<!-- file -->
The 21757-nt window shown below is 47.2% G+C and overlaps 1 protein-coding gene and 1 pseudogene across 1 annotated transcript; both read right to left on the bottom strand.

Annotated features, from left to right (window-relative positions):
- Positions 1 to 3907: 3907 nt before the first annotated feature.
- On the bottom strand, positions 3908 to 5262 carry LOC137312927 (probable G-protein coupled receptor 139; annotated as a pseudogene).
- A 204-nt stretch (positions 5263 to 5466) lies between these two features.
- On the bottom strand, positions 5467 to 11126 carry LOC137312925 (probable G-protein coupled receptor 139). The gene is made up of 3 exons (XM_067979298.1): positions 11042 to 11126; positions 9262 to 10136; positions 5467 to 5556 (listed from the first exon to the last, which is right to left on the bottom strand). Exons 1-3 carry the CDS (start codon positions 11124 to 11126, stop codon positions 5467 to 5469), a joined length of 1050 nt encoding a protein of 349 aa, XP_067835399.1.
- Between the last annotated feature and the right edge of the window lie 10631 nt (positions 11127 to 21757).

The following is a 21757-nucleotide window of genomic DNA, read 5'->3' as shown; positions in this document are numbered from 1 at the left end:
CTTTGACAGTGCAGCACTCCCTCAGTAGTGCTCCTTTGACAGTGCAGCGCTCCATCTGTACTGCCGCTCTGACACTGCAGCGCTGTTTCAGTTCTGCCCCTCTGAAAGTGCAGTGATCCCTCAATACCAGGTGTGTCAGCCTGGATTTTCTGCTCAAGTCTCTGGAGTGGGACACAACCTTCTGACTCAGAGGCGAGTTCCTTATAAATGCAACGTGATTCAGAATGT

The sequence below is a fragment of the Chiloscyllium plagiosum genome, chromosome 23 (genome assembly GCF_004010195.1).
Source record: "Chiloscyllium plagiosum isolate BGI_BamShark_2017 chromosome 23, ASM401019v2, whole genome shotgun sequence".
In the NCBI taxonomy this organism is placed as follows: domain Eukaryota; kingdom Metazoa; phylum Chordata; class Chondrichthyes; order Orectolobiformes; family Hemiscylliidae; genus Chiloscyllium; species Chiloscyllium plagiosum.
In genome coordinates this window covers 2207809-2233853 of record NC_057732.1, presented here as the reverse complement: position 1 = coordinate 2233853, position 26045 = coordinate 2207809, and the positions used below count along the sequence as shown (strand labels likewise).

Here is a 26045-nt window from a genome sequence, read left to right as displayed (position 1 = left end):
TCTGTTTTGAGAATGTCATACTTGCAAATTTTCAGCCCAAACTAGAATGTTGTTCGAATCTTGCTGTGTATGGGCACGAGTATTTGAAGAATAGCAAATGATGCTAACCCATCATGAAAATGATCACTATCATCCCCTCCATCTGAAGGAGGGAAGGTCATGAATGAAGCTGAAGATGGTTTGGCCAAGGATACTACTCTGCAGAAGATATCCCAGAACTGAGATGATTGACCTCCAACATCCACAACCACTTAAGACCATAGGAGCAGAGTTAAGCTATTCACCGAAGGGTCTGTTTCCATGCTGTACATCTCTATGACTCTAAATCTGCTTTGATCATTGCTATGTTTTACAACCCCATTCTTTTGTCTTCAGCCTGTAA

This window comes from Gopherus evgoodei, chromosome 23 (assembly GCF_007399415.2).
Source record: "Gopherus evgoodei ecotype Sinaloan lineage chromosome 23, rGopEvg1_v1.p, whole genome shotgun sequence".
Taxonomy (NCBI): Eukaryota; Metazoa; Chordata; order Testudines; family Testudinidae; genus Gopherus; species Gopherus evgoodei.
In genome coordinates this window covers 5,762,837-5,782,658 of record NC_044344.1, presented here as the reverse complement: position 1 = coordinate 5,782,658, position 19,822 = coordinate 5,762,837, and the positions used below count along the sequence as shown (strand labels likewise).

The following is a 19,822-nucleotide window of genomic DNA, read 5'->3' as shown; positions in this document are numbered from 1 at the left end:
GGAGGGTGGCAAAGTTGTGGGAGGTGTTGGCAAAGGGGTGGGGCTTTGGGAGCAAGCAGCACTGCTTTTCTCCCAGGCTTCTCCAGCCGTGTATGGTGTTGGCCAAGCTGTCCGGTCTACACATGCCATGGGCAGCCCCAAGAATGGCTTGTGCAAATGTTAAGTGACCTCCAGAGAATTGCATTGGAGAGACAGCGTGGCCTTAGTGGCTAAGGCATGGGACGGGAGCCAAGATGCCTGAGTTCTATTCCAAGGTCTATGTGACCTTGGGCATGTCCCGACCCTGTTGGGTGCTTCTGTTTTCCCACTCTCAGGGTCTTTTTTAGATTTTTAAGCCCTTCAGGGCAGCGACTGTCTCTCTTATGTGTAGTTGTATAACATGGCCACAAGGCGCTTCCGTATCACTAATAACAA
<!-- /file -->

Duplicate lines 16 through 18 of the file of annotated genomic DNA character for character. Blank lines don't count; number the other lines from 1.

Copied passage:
This window comes from Gopherus evgoodei, chromosome 23 (assembly GCF_007399415.2).
Source record: "Gopherus evgoodei ecotype Sinaloan lineage chromosome 23, rGopEvg1_v1.p, whole genome shotgun sequence".
Taxonomy (NCBI): Eukaryota; Metazoa; Chordata; order Testudines; family Testudinidae; genus Gopherus; species Gopherus evgoodei.